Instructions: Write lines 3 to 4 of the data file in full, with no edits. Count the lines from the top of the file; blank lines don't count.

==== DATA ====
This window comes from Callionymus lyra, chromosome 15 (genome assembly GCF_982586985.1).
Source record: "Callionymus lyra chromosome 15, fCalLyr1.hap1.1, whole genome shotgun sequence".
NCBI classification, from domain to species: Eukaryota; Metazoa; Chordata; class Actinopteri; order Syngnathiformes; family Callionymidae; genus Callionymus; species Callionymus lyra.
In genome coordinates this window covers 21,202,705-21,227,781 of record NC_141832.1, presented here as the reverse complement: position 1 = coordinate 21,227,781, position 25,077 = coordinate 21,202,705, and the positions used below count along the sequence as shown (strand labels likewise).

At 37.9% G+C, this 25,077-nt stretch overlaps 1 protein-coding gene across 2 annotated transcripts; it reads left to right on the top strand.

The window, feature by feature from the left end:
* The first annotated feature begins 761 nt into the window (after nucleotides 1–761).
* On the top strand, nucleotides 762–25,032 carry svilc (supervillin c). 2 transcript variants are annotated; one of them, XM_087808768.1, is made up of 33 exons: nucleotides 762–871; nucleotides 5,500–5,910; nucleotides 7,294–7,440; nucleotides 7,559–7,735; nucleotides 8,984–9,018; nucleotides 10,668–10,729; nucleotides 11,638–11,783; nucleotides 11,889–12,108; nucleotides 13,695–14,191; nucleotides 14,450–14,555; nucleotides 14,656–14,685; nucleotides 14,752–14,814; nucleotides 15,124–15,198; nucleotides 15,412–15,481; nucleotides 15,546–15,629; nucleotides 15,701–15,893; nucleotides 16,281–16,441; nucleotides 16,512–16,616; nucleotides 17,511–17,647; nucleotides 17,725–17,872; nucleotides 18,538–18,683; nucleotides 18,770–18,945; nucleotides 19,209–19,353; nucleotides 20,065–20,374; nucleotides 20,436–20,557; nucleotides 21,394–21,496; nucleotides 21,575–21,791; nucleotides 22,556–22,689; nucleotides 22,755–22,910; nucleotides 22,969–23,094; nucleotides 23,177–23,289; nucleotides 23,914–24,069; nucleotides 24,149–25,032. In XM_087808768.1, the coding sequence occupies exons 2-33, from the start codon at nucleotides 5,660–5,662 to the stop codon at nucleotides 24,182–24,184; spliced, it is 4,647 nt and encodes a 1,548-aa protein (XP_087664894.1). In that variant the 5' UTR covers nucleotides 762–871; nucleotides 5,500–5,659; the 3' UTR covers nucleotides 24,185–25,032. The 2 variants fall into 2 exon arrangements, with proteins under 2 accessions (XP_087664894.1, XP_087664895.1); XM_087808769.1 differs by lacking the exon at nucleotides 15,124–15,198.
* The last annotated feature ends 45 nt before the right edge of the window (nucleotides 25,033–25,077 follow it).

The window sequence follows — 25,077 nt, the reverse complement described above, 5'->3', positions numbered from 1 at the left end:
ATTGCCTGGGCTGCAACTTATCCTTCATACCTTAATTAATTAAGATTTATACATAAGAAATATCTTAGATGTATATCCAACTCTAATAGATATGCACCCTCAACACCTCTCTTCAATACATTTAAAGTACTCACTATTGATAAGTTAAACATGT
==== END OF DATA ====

NCBI classification, from domain to species: Eukaryota; Metazoa; Chordata; class Actinopteri; order Syngnathiformes; family Callionymidae; genus Callionymus; species Callionymus lyra.
In genome coordinates this window covers 21,202,705-21,227,781 of record NC_141832.1, presented here as the reverse complement: position 1 = coordinate 21,227,781, position 25,077 = coordinate 21,202,705, and the positions used below count along the sequence as shown (strand labels likewise).